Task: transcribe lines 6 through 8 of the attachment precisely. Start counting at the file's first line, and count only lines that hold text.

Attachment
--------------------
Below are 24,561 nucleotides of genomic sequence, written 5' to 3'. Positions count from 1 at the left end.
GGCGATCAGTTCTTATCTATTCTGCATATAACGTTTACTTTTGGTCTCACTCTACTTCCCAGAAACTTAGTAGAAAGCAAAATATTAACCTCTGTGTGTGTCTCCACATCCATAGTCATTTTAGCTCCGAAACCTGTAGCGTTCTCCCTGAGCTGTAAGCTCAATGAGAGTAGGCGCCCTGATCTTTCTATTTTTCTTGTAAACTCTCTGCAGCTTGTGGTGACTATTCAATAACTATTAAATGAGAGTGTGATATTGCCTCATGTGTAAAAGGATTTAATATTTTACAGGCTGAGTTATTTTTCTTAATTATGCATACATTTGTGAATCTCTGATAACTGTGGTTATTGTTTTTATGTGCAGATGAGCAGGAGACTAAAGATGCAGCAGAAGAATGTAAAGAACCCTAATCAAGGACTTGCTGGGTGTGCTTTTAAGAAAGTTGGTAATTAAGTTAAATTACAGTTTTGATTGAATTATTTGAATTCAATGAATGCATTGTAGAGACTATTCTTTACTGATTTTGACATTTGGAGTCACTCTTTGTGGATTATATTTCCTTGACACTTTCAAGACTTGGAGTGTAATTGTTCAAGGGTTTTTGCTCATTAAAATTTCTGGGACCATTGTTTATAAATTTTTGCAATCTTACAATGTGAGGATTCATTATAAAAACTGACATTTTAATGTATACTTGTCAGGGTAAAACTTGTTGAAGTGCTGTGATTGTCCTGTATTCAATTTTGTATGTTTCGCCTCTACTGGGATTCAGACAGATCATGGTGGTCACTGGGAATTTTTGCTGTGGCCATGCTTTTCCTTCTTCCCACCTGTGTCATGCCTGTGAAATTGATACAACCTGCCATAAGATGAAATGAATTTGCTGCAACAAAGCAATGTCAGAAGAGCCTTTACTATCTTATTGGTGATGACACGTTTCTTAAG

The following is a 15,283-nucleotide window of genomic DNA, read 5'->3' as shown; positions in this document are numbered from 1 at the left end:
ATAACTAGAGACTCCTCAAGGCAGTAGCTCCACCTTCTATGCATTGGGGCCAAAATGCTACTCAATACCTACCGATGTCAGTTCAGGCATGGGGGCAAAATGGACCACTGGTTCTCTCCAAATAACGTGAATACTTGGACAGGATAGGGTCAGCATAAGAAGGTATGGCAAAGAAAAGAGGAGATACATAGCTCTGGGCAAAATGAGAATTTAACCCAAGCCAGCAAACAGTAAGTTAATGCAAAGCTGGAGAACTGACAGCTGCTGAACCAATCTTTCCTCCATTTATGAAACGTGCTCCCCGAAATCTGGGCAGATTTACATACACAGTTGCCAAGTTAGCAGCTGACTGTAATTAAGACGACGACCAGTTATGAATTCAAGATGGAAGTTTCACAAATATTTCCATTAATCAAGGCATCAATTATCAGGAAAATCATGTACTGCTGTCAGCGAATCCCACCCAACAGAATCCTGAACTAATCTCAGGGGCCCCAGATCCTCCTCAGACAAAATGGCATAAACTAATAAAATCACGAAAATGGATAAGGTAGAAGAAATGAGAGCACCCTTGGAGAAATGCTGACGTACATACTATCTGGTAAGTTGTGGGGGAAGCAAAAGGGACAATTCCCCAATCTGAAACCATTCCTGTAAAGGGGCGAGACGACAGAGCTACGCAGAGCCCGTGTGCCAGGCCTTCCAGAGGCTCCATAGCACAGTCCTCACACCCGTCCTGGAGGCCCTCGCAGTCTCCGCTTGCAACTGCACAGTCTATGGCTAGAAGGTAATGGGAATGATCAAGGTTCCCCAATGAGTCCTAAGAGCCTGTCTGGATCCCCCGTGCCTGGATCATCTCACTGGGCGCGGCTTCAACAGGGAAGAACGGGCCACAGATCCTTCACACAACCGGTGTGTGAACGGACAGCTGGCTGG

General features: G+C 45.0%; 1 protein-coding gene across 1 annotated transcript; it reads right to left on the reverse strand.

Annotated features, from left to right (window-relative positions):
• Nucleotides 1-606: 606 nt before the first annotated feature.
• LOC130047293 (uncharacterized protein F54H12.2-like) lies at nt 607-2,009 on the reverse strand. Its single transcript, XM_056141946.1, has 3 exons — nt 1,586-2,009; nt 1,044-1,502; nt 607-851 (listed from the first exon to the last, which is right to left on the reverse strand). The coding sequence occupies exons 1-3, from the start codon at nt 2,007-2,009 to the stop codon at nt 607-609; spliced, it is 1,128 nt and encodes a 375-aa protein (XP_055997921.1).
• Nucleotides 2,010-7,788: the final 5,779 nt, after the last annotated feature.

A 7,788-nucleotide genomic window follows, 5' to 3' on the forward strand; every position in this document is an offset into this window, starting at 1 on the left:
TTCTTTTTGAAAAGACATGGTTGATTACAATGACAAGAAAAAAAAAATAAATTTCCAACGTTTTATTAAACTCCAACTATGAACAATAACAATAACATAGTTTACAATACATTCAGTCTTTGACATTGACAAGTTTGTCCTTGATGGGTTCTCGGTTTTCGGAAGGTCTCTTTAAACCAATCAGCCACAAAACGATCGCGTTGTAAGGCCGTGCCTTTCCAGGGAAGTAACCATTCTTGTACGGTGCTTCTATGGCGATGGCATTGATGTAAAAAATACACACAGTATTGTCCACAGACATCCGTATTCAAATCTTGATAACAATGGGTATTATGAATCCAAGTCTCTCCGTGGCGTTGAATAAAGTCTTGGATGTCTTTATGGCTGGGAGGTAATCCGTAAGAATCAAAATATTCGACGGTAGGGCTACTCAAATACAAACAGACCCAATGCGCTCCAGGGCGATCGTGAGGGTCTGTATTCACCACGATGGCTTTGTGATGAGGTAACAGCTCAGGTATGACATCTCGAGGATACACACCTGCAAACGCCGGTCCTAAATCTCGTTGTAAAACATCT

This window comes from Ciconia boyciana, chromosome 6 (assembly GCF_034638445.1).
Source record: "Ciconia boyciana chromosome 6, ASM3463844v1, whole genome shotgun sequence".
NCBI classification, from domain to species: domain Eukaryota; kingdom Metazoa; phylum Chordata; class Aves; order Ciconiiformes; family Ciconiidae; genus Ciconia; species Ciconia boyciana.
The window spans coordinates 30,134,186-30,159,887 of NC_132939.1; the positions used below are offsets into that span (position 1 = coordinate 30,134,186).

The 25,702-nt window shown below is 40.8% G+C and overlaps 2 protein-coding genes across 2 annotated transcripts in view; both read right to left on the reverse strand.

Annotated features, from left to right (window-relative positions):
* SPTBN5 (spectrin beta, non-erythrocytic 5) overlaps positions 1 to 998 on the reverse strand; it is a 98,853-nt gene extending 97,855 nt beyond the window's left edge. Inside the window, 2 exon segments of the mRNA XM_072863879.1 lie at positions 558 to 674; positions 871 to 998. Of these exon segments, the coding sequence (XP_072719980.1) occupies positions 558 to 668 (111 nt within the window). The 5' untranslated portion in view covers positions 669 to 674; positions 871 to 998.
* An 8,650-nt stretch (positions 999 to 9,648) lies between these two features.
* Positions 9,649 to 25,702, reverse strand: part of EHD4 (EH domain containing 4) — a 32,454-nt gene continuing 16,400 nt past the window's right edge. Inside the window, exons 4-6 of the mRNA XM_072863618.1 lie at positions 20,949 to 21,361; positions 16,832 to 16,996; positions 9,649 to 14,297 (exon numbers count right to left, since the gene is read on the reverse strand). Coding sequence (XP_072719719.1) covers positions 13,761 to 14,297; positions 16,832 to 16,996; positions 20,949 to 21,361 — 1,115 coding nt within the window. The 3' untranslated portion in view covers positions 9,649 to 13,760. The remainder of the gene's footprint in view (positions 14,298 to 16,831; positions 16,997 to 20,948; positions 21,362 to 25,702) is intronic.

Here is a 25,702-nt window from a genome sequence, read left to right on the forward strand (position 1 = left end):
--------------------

Annotated features, from left to right (window-relative positions):
• Nucleotides 1-606: 606 nt before the first annotated feature.
• LOC130047293 (uncharacterized protein F54H12.2-like) lies at nt 607-2,009 on the reverse strand. Its single transcript, XM_056141946.1, has 3 exons — nt 1,586-2,009; nt 1,044-1,502; nt 607-851 (listed from the first exon to the last, which is right to left on the reverse strand). The coding sequence occupies exons 1-3, from the start codon at nt 2,007-2,009 to the stop codon at nt 607-609; spliced, it is 1,128 nt and encodes a 375-aa protein (XP_055997921.1).